An analysis of two kinds of Twitter accounts.
I’ll admit it: I have two Twitter accounts.
One account, mlanger, is the account I opened in March or April of 2007 and have maintained meticulously in the 2+ years since then. I’ve carefully chosen the 100-110 people I follow, adding new ones and trimming away old ones to maintain a total count that never exceeds 120 people. In the meantime, I’ve been followed by over 1,000 people throughout the years — but more about that number in a moment.
The other account, flyingmair, is the one I created when I recorded my Twitter course for Lynda.com. It was a test account, never intended for anything more. A bunch of people who agreed to be in the course followed me and I followed them back. When my work on the course was finished, I allowed it to languish. Later, I set up an TwitterFeed to automatically post news and special offers for helicopter flights from Flying M Air’s Web site to that account. It’s not much — maybe 2 tweets a month. I turned off follower notifications so I wouldn’t be bothered by bots. But more recently, I decided to use that account to experiment with TweetLater, another third party Twitter service. One of the features it offers is auto-follow, where your account will automatically follow anyone who follows you.
Now I need to be clear on something here: I don’t believe in automatically following anyone. This has to do with my personal philosophy of what Twitter is: a social networking tool. What’s social about automation?
I also don’t believe in following everyone who follows me. Twitter is being destroyed by “follower collectors” — people who participate in Twitter solely to build follower count. They’re sucking bandwidth and resources that could be better used to maintain the system for people interested in content. I’m interested in content.
So I would never use an auto-follow tool to follow new followers on my main Twitter account. I keep my follower count to just over 100 because I’ve realized that that’s about all I can follow. I read all the tweets of the people I follow and I interact with them. I build relationships. I learn things. I get links to great content on the Web. Sure, some of the people I follow link to crap and have stupid tweets. But not all the time. And don’t we all?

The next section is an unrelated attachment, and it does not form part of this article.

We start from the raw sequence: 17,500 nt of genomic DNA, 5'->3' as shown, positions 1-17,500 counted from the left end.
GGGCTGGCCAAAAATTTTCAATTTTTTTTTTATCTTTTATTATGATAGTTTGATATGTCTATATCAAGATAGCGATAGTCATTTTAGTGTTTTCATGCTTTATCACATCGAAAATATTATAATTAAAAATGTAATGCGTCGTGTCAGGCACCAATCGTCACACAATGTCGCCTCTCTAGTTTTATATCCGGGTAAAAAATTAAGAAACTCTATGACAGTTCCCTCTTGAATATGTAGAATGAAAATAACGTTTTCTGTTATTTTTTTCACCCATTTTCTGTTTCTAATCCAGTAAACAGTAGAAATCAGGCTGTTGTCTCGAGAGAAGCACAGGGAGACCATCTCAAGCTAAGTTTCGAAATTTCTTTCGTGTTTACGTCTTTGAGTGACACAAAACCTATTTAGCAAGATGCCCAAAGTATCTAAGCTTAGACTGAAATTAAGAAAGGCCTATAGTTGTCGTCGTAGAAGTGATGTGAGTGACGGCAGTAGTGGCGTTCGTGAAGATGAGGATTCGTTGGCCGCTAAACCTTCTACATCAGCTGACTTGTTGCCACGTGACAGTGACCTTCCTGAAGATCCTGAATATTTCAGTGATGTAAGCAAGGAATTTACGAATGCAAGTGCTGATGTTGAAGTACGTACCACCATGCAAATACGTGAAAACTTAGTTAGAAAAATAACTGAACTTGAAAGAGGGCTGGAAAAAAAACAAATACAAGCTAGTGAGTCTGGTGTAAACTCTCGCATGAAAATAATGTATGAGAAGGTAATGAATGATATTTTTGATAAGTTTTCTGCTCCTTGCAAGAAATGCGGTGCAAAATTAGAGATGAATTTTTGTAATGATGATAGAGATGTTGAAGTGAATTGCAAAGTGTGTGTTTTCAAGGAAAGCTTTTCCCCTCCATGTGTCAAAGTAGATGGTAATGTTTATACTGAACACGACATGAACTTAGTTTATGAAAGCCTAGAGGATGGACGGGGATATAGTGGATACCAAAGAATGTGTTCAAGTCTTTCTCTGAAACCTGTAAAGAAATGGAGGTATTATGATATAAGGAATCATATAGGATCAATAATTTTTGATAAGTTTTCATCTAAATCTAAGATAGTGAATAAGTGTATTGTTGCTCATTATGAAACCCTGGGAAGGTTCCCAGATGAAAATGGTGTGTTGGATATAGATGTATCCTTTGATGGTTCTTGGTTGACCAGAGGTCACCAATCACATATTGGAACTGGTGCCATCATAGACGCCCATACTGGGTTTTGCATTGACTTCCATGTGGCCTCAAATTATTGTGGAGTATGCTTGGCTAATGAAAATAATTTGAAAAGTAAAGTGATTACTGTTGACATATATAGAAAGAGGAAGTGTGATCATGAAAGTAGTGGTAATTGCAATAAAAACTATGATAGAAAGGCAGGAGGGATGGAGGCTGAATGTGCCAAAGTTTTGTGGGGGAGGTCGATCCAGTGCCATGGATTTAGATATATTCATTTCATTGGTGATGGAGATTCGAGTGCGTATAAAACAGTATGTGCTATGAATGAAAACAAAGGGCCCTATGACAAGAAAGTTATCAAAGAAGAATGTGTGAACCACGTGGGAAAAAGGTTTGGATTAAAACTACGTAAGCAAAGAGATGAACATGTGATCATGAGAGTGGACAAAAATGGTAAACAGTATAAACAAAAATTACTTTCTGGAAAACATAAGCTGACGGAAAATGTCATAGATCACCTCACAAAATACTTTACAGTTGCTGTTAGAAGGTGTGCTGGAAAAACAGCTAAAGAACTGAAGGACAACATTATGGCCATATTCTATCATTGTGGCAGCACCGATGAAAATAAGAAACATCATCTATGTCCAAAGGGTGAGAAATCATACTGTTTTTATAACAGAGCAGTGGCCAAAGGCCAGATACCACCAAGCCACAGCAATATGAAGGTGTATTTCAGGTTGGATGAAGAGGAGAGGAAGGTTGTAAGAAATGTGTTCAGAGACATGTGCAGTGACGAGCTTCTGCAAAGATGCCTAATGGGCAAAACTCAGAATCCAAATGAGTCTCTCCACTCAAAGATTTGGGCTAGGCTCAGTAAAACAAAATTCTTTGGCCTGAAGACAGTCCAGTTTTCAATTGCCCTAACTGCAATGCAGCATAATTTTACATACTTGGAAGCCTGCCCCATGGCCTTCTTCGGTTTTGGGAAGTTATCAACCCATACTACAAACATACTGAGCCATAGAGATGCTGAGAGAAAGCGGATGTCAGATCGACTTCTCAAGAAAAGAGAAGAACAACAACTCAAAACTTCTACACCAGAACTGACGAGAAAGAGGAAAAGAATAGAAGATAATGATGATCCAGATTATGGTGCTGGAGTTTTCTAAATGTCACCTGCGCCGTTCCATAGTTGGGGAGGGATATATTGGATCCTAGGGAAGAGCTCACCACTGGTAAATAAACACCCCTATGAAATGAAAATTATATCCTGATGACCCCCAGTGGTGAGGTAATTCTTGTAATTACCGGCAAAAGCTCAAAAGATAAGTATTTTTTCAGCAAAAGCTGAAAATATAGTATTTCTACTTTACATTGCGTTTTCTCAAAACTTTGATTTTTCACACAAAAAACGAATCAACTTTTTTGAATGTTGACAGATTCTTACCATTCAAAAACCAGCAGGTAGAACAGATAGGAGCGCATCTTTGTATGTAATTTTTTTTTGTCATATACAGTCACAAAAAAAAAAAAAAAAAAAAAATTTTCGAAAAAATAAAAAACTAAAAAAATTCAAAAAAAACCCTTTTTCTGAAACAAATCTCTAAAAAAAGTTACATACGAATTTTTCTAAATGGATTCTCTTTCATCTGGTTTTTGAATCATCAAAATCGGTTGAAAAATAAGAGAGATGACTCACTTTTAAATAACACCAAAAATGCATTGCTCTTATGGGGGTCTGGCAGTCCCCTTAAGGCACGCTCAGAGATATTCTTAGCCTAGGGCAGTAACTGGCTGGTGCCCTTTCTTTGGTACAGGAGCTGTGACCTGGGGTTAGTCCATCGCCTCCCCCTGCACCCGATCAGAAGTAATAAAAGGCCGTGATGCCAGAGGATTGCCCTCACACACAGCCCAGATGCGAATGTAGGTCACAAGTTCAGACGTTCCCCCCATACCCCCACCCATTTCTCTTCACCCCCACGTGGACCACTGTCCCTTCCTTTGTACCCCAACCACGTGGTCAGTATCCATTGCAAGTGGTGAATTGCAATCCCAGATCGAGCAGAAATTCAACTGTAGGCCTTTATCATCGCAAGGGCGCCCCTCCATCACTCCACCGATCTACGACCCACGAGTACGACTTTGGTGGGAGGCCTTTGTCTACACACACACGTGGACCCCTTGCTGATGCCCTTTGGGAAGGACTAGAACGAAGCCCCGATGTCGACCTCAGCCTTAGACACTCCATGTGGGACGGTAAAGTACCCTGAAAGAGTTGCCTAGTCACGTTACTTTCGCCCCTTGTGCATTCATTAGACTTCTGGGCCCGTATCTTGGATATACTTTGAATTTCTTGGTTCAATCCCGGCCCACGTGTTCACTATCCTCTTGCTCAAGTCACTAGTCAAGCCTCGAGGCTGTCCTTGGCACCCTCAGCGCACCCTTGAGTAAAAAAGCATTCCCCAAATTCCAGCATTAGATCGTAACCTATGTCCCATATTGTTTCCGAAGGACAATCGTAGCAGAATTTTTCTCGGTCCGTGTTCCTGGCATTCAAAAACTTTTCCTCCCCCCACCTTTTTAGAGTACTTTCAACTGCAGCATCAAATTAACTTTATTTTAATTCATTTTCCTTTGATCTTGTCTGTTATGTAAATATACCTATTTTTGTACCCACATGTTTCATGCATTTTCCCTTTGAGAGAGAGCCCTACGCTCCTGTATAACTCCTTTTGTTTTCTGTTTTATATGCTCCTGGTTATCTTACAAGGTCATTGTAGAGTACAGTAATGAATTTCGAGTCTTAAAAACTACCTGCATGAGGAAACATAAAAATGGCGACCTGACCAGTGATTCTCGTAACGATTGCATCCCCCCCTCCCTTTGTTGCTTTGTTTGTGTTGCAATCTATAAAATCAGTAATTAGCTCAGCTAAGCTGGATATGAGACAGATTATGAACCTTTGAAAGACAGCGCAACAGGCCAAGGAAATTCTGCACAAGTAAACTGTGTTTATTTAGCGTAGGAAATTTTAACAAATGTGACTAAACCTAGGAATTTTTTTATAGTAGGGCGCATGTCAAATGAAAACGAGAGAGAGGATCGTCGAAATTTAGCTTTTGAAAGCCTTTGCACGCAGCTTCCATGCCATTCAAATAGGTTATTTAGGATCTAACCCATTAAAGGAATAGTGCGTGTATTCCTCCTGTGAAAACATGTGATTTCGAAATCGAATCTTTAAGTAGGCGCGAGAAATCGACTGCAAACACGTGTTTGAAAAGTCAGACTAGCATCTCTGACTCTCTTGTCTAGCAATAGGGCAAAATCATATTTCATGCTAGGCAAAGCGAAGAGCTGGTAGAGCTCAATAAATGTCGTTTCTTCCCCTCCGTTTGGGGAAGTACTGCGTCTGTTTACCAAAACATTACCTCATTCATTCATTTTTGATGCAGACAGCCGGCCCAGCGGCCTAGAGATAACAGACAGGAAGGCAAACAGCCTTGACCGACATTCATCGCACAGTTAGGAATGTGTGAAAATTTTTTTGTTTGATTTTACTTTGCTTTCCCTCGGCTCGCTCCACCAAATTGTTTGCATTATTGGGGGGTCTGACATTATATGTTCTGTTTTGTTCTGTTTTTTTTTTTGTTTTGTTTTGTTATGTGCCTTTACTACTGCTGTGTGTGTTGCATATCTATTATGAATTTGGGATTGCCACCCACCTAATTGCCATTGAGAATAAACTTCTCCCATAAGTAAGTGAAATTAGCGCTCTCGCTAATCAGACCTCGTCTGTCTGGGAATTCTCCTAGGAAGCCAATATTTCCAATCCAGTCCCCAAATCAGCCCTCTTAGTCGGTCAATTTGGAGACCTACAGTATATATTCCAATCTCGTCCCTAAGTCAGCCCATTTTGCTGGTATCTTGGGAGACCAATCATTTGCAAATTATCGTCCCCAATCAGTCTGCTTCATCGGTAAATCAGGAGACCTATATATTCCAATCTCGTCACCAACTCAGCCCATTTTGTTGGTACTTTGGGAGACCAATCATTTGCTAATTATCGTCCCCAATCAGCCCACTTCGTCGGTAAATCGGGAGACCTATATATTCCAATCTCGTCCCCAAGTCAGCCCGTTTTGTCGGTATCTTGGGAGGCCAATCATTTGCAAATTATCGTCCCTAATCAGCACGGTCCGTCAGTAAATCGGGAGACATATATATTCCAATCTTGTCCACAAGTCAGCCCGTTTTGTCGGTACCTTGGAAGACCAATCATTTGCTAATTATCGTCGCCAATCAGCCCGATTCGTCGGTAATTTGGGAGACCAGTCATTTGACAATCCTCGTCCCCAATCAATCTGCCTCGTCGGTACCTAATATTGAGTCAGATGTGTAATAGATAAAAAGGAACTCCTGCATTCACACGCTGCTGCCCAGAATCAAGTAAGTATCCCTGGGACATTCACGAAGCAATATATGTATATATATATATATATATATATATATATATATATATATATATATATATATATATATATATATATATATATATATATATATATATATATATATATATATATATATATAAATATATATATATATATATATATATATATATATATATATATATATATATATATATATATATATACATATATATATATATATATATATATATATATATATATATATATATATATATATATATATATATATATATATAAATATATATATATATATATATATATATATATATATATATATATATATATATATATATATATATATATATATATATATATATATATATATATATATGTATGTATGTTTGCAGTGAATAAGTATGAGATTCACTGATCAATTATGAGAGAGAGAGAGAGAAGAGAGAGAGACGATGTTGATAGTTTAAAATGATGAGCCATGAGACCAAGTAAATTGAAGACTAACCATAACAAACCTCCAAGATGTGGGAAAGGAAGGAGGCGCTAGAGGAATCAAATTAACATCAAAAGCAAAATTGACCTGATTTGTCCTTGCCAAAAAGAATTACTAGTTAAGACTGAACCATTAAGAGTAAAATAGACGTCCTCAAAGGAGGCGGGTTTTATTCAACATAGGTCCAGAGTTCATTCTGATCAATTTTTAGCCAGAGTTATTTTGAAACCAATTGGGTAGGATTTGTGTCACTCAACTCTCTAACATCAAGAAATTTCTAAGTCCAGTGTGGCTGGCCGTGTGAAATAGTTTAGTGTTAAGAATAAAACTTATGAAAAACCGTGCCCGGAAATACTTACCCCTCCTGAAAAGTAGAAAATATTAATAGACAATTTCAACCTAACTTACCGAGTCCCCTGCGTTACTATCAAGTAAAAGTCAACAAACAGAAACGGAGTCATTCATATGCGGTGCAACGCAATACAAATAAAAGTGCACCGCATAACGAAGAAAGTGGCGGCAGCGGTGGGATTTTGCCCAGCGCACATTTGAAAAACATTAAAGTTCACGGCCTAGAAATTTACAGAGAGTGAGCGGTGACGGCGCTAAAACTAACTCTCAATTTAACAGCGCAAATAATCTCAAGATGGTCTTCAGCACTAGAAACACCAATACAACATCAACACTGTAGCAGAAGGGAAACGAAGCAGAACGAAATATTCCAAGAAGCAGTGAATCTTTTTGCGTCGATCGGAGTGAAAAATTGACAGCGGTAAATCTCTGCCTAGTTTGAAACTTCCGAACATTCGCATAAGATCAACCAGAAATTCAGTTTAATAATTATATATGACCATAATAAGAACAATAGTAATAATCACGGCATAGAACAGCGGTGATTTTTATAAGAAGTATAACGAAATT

But the follower collectors don’t care about content. All they care about is building follower count. They do this primarily through automated tools — automatically following people based on keywords or just hits, hoping those people will follow them back — automatically or manually. To avoid their accounts being flagged by Twitter’s monitoring tools, they also automatically unfollow people who don’t reciprocate the follows.
I moment ago, I reported that I’d been followed by over 1,000 people in 2+ years on Twitter. Yet my follower count is under 800. The reason is the automation tools used by the follower collectors. They automatically follow me but I don’t follow back, so they automatically unfollow me. Some of these people have followed me more than once — I reward them for their efforts by blocking them.
Content Is King
So now I’ve got these two accounts:
- The one I monitor, maintain, and interact with daily. The one I enjoy. The one I joined Twitter for.
- The one I allow to languish with occasional automated tweets for my business. The one I reciprocate follows for.
And here’s the difference between them.
The one I maintain has good content. Not perfect, not always crap-free, but good. It has interactions between intelligent, interesting people who link to interesting things on the Web, share good photos, and provide answers to “lazyweb” questions. This Twitter account is the “water cooler” I’ve blogged about so many times. The break from my work, the “friends” who aren’t really close but who know me at least as well as I know them.
The one I’ve fully automated is mostly full of crap. All of the people that account follows are people who followed that account. More than half of the people who follow that account, automatically followed that account. In other words, those accounts may or may not care about interaction. At least 10 of the accounts there release an endless stream of links to content on the Web via RSS feed. They’re just regurgitating links to dozens of new blog posts on other sites — some of which may not even be topic-specific. There are a few accounts there that are connected to real people who are genuinely interesting; I follow some of them on my main account. But, for the most part, the unmaintained, automated account is a gateway into a total waste of bandwidth.
Which would you rather have on your Twitter Home page?
What Would Happen If All the Crap Went Away?
Imagine a Twitter where most of the tweets were interesting or useful or made you think. Imagine it being populated by people who actually cared about the people they followed and interacted with them regularly.
Imagine a Twitter where people didn’t game the trending topics, using all those popular terms in tweets to get their accounts noticed. Imagine automated tools for following, unfollowing, and tweeting vanishing into thin air, requiring people to actually type in the content they want to appear.
You’ve just imagined the Twitter I joined 2+ years ago.